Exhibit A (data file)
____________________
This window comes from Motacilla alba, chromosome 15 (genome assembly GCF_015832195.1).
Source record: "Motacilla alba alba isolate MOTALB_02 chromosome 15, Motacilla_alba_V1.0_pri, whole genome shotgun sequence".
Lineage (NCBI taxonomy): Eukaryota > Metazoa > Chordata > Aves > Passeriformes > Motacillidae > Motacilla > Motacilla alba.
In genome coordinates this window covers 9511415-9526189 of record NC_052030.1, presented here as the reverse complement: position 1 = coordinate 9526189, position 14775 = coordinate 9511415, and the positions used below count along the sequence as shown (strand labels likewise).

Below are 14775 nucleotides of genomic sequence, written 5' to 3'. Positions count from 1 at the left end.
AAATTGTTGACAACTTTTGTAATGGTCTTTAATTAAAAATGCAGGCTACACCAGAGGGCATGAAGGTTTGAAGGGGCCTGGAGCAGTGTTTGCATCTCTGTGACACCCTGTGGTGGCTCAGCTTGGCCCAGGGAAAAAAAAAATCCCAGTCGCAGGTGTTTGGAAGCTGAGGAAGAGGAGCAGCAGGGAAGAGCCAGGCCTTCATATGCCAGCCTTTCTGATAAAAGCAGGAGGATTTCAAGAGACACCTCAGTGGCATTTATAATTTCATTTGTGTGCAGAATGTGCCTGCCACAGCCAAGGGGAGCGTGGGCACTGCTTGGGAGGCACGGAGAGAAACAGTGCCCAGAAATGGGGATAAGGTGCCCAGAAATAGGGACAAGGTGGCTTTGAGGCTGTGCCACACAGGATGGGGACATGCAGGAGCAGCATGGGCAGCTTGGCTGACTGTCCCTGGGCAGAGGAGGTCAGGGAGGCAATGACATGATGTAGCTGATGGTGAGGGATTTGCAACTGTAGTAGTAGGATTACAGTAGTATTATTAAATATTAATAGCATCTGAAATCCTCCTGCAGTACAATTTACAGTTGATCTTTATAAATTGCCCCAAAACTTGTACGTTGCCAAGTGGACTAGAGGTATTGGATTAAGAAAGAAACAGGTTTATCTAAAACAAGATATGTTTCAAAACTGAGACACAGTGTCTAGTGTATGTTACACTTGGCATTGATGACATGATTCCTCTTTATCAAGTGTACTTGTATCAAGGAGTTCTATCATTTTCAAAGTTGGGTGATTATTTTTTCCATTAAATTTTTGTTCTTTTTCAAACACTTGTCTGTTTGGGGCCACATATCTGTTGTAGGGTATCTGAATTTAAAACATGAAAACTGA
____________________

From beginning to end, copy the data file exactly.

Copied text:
This window comes from Motacilla alba, chromosome 15 (genome assembly GCF_015832195.1).
Source record: "Motacilla alba alba isolate MOTALB_02 chromosome 15, Motacilla_alba_V1.0_pri, whole genome shotgun sequence".
Lineage (NCBI taxonomy): Eukaryota > Metazoa > Chordata > Aves > Passeriformes > Motacillidae > Motacilla > Motacilla alba.
In genome coordinates this window covers 9511415-9526189 of record NC_052030.1, presented here as the reverse complement: position 1 = coordinate 9526189, position 14775 = coordinate 9511415, and the positions used below count along the sequence as shown (strand labels likewise).

Below are 14775 nucleotides of genomic sequence, written 5' to 3'. Positions count from 1 at the left end.
AAATTGTTGACAACTTTTGTAATGGTCTTTAATTAAAAATGCAGGCTACACCAGAGGGCATGAAGGTTTGAAGGGGCCTGGAGCAGTGTTTGCATCTCTGTGACACCCTGTGGTGGCTCAGCTTGGCCCAGGGAAAAAAAAAATCCCAGTCGCAGGTGTTTGGAAGCTGAGGAAGAGGAGCAGCAGGGAAGAGCCAGGCCTTCATATGCCAGCCTTTCTGATAAAAGCAGGAGGATTTCAAGAGACACCTCAGTGGCATTTATAATTTCATTTGTGTGCAGAATGTGCCTGCCACAGCCAAGGGGAGCGTGGGCACTGCTTGGGAGGCACGGAGAGAAACAGTGCCCAGAAATGGGGATAAGGTGCCCAGAAATAGGGACAAGGTGGCTTTGAGGCTGTGCCACACAGGATGGGGACATGCAGGAGCAGCATGGGCAGCTTGGCTGACTGTCCCTGGGCAGAGGAGGTCAGGGAGGCAATGACATGATGTAGCTGATGGTGAGGGATTTGCAACTGTAGTAGTAGGATTACAGTAGTATTATTAAATATTAATAGCATCTGAAATCCTCCTGCAGTACAATTTACAGTTGATCTTTATAAATTGCCCCAAAACTTGTACGTTGCCAAGTGGACTAGAGGTATTGGATTAAGAAAGAAACAGGTTTATCTAAAACAAGATATGTTTCAAAACTGAGACACAGTGTCTAGTGTATGTTACACTTGGCATTGATGACATGATTCCTCTTTATCAAGTGTACTTGTATCAAGGAGTTCTATCATTTTCAAAGTTGGGTGATTATTTTTTCCATTAAATTTTTGTTCTTTTTCAAACACTTGTCTGTTTGGGGCCACATATCTGTTGTAGGGTATCTGAATTTAAAACATGAAAACTGA